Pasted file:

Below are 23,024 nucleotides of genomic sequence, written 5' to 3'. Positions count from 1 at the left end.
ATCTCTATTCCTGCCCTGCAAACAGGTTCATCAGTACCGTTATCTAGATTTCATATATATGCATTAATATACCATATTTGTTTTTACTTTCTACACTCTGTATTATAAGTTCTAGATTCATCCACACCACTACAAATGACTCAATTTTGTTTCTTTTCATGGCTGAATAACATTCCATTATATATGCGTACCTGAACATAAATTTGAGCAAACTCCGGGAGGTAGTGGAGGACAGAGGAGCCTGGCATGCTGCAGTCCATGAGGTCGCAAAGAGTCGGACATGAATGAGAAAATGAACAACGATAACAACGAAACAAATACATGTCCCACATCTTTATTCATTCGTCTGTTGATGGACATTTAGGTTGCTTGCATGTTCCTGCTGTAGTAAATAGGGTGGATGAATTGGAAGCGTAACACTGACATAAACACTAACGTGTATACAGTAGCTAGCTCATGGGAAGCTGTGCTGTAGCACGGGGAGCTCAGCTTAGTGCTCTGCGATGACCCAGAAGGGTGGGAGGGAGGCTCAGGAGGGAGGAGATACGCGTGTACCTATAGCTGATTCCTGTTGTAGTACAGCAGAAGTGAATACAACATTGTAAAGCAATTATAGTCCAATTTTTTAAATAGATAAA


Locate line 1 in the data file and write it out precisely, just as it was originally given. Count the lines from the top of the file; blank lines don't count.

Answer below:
Below are 23,024 nucleotides of genomic sequence, written 5' to 3'. Positions count from 1 at the left end.